Farrell High School - Reflector Yearbook (Farrell, PA)

 - Class of 1924

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Farrell High School - Reflector Yearbook (Farrell, PA) online yearbook collection, 1924 Edition, Cover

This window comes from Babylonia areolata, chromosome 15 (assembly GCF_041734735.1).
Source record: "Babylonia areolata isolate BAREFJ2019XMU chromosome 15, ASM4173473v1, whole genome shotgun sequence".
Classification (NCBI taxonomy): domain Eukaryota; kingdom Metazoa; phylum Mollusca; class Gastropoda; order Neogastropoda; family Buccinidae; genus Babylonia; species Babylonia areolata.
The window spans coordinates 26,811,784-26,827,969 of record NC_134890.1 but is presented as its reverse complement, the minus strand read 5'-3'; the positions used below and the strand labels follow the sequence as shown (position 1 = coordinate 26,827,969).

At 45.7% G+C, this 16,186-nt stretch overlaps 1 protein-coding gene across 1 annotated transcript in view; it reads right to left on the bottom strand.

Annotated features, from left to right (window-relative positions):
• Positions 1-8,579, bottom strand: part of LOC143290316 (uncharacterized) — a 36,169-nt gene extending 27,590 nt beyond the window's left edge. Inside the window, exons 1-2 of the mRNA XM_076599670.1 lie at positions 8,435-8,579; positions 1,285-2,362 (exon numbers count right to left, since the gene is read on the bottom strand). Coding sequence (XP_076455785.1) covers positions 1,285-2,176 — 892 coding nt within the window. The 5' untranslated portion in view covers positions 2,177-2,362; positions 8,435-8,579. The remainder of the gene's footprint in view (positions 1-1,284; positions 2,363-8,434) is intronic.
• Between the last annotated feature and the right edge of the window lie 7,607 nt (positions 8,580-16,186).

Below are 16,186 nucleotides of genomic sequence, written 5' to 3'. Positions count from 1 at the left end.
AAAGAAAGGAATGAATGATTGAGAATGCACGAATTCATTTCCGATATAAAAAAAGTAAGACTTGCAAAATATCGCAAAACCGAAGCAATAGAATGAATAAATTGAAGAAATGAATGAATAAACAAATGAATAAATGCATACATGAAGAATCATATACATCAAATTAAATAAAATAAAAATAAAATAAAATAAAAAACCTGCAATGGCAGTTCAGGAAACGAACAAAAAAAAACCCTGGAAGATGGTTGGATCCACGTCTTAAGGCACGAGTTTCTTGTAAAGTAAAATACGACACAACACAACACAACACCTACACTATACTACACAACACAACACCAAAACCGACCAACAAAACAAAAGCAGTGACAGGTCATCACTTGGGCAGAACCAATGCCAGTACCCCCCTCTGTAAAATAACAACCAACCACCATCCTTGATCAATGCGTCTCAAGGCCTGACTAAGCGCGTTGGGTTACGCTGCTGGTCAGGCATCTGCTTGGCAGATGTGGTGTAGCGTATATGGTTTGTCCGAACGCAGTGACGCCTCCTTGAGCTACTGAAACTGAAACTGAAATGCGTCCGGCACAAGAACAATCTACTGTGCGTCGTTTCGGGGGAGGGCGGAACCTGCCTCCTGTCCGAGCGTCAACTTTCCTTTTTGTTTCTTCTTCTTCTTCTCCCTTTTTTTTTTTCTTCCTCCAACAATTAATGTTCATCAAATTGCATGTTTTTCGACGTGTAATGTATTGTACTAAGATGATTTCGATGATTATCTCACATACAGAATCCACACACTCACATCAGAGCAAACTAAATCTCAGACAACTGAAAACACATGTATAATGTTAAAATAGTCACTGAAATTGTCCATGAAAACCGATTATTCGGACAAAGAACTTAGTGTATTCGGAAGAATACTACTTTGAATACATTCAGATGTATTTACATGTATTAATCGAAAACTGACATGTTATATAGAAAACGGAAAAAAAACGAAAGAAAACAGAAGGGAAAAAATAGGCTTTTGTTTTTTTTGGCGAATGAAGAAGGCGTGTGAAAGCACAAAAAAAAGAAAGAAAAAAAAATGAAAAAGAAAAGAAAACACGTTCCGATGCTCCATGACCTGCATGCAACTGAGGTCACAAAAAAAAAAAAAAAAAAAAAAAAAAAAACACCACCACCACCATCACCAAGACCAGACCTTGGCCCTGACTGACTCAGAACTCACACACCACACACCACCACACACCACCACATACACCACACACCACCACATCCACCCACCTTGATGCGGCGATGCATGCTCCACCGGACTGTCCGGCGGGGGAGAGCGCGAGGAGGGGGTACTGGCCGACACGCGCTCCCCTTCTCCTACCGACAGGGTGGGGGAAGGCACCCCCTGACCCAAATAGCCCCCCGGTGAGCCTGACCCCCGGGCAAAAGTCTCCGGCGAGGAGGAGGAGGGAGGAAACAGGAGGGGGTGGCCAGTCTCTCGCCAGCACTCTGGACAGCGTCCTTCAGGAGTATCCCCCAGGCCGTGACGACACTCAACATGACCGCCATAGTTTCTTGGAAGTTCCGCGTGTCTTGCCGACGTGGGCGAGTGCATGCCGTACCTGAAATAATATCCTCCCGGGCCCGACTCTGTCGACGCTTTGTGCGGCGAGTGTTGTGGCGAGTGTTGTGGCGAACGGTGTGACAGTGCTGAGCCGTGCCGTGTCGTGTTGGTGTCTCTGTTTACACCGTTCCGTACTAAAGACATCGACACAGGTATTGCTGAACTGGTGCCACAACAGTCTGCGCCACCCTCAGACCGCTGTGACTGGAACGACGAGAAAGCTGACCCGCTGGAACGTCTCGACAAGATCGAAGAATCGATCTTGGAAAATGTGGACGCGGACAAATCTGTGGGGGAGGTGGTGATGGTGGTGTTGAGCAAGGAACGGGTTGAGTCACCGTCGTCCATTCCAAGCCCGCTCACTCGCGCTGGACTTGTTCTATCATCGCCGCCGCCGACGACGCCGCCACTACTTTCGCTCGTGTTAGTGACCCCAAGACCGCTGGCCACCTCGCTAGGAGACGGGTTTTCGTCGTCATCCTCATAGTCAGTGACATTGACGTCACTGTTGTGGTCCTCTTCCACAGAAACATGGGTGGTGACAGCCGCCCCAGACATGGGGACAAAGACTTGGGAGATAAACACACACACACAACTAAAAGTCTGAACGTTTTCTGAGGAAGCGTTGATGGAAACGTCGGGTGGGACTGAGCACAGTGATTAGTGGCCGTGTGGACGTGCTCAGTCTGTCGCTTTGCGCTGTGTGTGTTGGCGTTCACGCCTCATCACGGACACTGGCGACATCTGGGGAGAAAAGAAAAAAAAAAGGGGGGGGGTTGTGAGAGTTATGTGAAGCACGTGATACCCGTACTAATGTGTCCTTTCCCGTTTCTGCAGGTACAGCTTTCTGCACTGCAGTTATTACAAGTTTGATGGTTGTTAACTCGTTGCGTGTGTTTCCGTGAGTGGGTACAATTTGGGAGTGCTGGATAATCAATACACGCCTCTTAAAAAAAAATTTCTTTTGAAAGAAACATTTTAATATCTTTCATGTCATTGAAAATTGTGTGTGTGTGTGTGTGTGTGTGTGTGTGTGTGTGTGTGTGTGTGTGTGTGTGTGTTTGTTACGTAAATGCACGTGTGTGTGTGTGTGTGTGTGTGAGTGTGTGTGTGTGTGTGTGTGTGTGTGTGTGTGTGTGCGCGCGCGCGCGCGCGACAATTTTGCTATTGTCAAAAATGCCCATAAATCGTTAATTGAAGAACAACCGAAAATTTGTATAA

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Text from Pages 1 - 110 of the 1924 volume: